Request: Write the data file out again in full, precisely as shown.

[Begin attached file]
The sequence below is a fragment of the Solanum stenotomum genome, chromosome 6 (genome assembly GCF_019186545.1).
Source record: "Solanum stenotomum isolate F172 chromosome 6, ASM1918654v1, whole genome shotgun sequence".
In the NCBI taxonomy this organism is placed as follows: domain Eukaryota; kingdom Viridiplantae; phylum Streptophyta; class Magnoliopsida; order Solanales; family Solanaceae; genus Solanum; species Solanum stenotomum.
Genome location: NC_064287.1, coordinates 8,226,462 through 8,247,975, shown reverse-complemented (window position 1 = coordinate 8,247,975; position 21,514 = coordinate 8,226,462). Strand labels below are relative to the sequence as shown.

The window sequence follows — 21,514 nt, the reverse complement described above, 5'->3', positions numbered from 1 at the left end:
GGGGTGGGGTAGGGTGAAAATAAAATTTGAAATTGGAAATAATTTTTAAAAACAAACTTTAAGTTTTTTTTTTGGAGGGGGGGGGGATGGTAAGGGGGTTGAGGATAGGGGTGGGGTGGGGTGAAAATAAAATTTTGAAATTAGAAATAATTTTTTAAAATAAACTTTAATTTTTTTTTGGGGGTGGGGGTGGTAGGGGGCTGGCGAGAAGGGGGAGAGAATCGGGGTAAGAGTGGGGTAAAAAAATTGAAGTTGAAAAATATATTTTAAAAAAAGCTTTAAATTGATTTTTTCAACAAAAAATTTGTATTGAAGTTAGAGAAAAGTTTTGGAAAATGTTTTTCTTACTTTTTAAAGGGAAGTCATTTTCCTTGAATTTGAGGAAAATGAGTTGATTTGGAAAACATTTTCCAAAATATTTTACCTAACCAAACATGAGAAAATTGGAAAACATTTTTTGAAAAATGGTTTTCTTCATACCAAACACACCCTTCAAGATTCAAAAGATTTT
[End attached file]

The sequence below is a fragment of the Solanum stenotomum genome, chromosome 6 (genome assembly GCF_019186545.1).
Source record: "Solanum stenotomum isolate F172 chromosome 6, ASM1918654v1, whole genome shotgun sequence".
In the NCBI taxonomy this organism is placed as follows: domain Eukaryota; kingdom Viridiplantae; phylum Streptophyta; class Magnoliopsida; order Solanales; family Solanaceae; genus Solanum; species Solanum stenotomum.
Genome location: NC_064287.1, coordinates 8,226,462 through 8,247,975, shown reverse-complemented (window position 1 = coordinate 8,247,975; position 21,514 = coordinate 8,226,462). Strand labels below are relative to the sequence as shown.

The window sequence follows — 21,514 nt, the reverse complement described above, 5'->3', positions numbered from 1 at the left end:
GGGGTGGGGTAGGGTGAAAATAAAATTTGAAATTGGAAATAATTTTTAAAAACAAACTTTAAGTTTTTTTTTTGGAGGGGGGGGGGATGGTAAGGGGGTTGAGGATAGGGGTGGGGTGGGGTGAAAATAAAATTTTGAAATTAGAAATAATTTTTTAAAATAAACTTTAATTTTTTTTTGGGGGTGGGGGTGGTAGGGGGCTGGCGAGAAGGGGGAGAGAATCGGGGTAAGAGTGGGGTAAAAAAATTGAAGTTGAAAAATATATTTTAAAAAAAGCTTTAAATTGATTTTTTCAACAAAAAATTTGTATTGAAGTTAGAGAAAAGTTTTGGAAAATGTTTTTCTTACTTTTTAAAGGGAAGTCATTTTCCTTGAATTTGAGGAAAATGAGTTGATTTGGAAAACATTTTCCAAAATATTTTACCTAACCAAACATGAGAAAATTGGAAAACATTTTTTGAAAAATGGTTTTCTTCATACCAAACACACCCTTCAAGATTCAAAAGATTTT